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US Justice Department's Madoff fund inches closer to victim payouts

[WASHINGTON] The US government fund to repay Bernard Madoff's fraud victims is preparing to recommend approval of more than 25,000 claims covering almost US$4 billion in losses, but the Justice Department didn't say how much it would pay or when checks might go out.

Thousands of victims who lost US$17.5 billion in principal have been trying to tap the US$4 billion fund since it was set up three years ago, though no payments have been made.

By comparison, the trustee unwinding Mr Madoff's fraud and repaying victims in bankruptcy court has paid out about US$9 billion since Madoff's arrest in December 2008. The two funds are administered separately under different US laws.

"I would love to see every eligible Madoff victim receive a cash recovery," Richard Breeden, the administrator of the Justice Department fund, said in an update on his website.

"However, we can't complete the process and actually pay claims until we resolve the incomplete claims one way or the other."

Mr Breeden said the fund is set to recommend denial of 7,540 claims covering about US$25.7 billion in losses that don't satisfy the requirements of the plan.

There are also about 30,750 incomplete or deficient claims covering about US$27 billion in losses from Mr Madoff's Ponzi scheme, he said. Those amounts include fake profits that Mr Madoff reported to investors for years, as well as the cash they invested with him.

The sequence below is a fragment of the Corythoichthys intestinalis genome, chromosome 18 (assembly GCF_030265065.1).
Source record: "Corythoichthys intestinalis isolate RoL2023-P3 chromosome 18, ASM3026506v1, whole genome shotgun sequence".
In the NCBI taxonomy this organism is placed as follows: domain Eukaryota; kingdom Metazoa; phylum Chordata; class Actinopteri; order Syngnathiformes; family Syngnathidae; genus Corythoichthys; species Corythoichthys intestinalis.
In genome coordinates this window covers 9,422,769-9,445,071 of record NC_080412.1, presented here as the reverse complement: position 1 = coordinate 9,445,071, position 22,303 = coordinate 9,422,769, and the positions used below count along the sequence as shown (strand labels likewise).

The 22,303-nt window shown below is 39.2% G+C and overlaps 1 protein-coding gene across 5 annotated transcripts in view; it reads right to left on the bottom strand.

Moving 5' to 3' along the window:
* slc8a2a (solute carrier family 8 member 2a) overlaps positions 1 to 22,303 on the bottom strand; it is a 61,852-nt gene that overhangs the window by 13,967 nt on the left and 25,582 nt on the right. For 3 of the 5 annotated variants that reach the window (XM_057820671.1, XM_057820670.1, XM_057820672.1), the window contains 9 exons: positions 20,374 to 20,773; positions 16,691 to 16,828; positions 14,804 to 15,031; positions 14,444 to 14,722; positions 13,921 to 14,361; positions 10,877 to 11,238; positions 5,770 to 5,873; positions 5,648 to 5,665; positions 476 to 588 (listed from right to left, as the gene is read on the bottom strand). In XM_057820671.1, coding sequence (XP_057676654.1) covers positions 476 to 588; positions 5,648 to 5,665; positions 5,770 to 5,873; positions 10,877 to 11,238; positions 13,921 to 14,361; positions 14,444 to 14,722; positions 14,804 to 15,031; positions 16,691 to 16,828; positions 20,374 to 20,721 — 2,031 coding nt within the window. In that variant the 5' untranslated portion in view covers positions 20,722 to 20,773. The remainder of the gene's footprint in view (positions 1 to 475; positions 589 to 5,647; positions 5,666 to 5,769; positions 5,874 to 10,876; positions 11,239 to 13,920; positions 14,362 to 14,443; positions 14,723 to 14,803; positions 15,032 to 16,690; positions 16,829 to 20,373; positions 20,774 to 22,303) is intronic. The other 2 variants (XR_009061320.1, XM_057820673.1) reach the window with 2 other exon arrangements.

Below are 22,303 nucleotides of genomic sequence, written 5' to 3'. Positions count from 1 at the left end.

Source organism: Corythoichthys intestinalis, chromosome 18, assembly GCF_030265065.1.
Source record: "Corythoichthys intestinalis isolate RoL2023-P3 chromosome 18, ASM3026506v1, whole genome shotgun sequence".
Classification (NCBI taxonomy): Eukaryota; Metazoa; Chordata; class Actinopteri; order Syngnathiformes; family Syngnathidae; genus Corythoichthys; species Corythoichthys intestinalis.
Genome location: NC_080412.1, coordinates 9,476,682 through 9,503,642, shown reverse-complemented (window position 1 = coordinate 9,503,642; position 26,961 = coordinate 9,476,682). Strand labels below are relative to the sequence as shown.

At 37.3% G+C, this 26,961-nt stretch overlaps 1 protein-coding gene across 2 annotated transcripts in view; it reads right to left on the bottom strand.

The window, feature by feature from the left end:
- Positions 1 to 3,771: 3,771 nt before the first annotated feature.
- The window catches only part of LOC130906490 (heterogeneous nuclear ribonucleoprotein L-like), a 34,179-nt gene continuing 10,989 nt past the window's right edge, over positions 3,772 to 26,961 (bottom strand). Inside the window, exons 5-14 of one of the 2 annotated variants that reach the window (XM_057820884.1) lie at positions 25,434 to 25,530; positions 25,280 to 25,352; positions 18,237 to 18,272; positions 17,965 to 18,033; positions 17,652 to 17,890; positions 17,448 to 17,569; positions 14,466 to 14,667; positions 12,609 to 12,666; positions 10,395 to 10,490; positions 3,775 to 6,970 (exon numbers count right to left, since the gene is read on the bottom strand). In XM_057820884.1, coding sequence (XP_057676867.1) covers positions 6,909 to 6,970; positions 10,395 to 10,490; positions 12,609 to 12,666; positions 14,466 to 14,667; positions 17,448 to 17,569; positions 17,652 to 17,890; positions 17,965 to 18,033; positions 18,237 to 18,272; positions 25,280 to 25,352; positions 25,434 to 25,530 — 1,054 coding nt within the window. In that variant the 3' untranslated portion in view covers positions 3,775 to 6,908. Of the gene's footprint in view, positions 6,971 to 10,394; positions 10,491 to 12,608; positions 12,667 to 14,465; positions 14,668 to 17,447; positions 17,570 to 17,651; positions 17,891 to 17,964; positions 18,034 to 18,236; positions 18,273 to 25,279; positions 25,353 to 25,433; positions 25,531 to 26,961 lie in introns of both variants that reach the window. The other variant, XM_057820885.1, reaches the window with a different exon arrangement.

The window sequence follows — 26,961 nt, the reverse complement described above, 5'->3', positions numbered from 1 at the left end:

"We don't yet know how many of these claims will be finalised successfully, and how many will eventually be denied due to incomplete documentation," he said on the website.

"The initial claim review process is now substantially complete." Mr Breeden has been analysing 64,000 claims from around the world, and didn't begin the process until after his appointment in December 2012.

His review involves many more claimants than those eligible for payments by the bankruptcy trustee, Irving Picard, who has a team of 200 lawyers. They are also using different methods, with Mr Breeden accepting claims from third- party investors who were turned away by Mr Picard.

Mr Breeden didn't immediately return a call Wednesday seeking comment.

BLOOMBERG